Teach your children well. This is what Moses did after God answered his pleas to enter the Promised Land with a resounding “no.” Moses spoke to the Israelites, most of whom were born during the years of wandering in the wilderness, framing his final speech to the community as if they all had experienced leaving Egypt and had stood at Sinai (or Horeb) and received the Law. Va et’chanan is rich with shared memory and the promise that God will not forget the covenant with the Israelites as long as they follow the laws and rules that were handed down to them.
This parashah suggests a sacred future through emphasizing the transmission of laws, precepts, and traditions to all the generations. The Ten Commandments are repeated with slight variations to make them more impactful to those listening. The Sh’ma, the V’ahavta, and other declarations that are now incorporated into our prayer services and our Passover liturgy are included in this teaching. The Israelites are taught that even if you have strayed from the path, you can turn back, find God, and have a relationship with “all your heart and all your being.” (Deuteronomy 6:5)
In the midst of this teaching, there is an interlude where Moses carries out a command from God that he set aside three sanctuary cities on the east bank of the Jordan River for individuals who accidentally kill someone, providing places of asylum from avenging family members. What do sanctuary cities, places where one can take refuge, have to do with passing down laws and precepts for living a holy life?
A sanctuary is a place of shelter and protection. It is also defined as the holiest space in a religious building.
Moses’s teaching states that the Israelite community’s relationship with God should be based on loyalty (Sh’ma) and love (V’ahavta). A holy community has an obligation to include protections granted under the law to all who reside within. By following these laws and precepts, the Israelites are bound to protect all, including the most vulnerable individuals residing within the community, in addition to providing safe spaces outside the community for those who accidentally committed the most grievous of sins.
WRJ and our Reform community have been on the forefront actively advocating for the most vulnerable in our society. Our women have been praying with their hearts, their souls, and the “soles of their feet” by lobbying for sensible immigration policies. Our efforts began with our Immigration Bill Resolution in 1915 urging President Woodrow Wilson to veto an immigration bill demanding that all immigrants pass a literacy test. We are continuing to take action today in support of DREAMERS and in protest of family separations and the camps on our southern borders. It is our moral imperative to protect these individuals, many of whom are asylum seekers fleeing their homes because their lives are threatened. Not only are we advocating for sanctuary cities, but many are also advocating for their temple homes to serve as sanctuary spaces.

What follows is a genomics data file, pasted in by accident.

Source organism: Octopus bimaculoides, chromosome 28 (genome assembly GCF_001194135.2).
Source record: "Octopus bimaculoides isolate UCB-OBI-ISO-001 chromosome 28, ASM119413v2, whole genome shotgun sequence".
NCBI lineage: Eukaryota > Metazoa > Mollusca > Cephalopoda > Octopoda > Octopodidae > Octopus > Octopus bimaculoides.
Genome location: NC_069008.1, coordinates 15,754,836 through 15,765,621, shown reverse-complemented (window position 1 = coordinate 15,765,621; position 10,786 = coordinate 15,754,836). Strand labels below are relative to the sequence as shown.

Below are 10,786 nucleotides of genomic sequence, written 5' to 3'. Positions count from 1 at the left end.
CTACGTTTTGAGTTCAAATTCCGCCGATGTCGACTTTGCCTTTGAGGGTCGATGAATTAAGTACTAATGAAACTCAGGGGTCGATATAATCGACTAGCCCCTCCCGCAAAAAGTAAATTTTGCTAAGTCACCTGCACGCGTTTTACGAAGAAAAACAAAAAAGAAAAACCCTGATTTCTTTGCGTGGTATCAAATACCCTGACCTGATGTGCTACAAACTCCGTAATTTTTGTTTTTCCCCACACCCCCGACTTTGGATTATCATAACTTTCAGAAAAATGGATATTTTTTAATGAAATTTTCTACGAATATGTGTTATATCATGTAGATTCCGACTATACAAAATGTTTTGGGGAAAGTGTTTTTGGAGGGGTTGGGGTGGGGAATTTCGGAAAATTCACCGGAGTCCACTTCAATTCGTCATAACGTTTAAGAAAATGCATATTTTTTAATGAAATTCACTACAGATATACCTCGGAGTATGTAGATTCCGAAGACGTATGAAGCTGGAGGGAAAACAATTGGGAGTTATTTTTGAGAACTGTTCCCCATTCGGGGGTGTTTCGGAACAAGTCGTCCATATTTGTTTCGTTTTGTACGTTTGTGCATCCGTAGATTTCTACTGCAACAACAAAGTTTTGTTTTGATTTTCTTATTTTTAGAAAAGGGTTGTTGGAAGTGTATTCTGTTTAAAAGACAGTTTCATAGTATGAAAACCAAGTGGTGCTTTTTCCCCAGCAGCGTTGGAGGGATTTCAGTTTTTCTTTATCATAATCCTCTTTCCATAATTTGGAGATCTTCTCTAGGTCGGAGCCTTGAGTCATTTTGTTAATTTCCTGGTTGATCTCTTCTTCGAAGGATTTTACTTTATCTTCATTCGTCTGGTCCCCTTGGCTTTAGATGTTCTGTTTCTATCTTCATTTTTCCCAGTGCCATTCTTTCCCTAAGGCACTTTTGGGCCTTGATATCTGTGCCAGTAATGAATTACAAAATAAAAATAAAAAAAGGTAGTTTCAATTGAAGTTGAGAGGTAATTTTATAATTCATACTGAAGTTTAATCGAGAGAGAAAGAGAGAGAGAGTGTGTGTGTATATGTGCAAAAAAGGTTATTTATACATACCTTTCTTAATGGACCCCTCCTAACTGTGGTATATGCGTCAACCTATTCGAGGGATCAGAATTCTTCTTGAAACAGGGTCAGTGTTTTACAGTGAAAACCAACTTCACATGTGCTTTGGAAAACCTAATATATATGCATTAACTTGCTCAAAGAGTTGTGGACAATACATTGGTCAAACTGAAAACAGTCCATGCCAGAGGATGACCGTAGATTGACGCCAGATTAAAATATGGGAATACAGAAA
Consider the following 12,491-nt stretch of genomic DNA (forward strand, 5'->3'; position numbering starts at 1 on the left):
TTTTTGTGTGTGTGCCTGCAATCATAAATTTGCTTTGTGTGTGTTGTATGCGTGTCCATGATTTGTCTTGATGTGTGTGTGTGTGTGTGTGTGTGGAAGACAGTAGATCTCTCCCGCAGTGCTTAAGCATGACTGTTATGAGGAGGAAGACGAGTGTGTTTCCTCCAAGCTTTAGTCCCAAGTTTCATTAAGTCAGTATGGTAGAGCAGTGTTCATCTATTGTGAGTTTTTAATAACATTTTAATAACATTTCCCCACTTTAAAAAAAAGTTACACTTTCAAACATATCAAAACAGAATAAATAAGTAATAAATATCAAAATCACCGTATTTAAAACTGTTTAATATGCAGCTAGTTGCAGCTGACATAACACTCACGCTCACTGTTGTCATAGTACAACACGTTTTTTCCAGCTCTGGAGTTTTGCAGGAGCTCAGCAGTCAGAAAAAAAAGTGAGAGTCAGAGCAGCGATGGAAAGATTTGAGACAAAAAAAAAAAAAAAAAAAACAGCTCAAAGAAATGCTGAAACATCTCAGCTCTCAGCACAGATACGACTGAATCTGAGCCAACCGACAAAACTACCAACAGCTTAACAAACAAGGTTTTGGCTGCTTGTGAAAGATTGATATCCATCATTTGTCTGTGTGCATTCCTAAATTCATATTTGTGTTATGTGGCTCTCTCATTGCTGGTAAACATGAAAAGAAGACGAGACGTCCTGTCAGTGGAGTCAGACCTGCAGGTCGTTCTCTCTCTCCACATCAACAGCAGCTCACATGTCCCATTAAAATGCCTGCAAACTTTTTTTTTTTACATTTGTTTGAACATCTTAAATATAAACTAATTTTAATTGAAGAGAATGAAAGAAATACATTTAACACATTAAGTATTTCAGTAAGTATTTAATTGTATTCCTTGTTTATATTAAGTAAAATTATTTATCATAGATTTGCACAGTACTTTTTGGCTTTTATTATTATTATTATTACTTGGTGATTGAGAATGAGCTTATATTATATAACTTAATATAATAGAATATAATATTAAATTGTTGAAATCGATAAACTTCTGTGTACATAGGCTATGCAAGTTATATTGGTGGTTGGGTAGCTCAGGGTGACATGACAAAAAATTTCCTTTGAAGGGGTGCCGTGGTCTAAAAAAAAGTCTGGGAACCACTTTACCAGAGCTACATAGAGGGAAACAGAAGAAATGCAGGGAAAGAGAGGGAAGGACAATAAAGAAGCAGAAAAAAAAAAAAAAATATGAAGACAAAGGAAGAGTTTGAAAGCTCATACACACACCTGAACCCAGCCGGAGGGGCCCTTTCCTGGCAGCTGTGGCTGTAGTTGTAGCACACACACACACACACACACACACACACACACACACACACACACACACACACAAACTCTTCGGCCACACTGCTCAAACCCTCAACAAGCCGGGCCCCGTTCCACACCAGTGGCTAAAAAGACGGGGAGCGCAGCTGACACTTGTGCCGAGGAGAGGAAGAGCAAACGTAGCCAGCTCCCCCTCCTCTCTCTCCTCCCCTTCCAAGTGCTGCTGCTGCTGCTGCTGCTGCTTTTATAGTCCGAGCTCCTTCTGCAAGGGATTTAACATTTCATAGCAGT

In addition, WRJ is currently partnering with the Religious Action Center to advocate for Reproductive Justice. This includes places of sanctuary, privacy, and shelter for those who need to make decisions about their reproductive health and welfare. While some of our women are speaking out against restrictive laws in their states, others are lobbying to make their states sanctuary spaces where women can have complete access to reproductive health care and services.
We need to teach our children love and respect for all who reside in their communities, starting with their parents and families, extending to their neighbors and friends, and finally to those who may be considered strangers in their midst. This aligns with our basic tenets beginning with the Ten Commandments and expanding to the rest of the mitzvot. They need to remember that we were a community of sojourners and wanderers who were blessed to enter the Land because of our covenant with God.
“Biblical monotheism thus comes with a mandate: as God’s partners, it becomes humanity’s responsibility to maintain God’s universe through right behavior and social justice.” (Tikva Frymer-Kensky z”l, The Torah: A Women’s Commentary, p 1082.) WRJ exemplifies this statement by creating and supporting caring communities, by participating in advocacy efforts, and by empowering women’s voices.
Trina Novak is the president of Women of Reform Judaism Northeast District and a WRJ Board member. She is a past sisterhood president and member of the Sisterhood of Temple Beth Shalom in Needham, MA. A retired special needs teacher, Trina resides in Needham, MA and enjoys the loving connections she has with husband, Jim Mavor, her two adult children, David and Danya, her standard poodle, Bailey, and her extended family of WRJ sisters. On occasion, she can be seen dancing on the streets with her other women’s group, Muddy River Morris.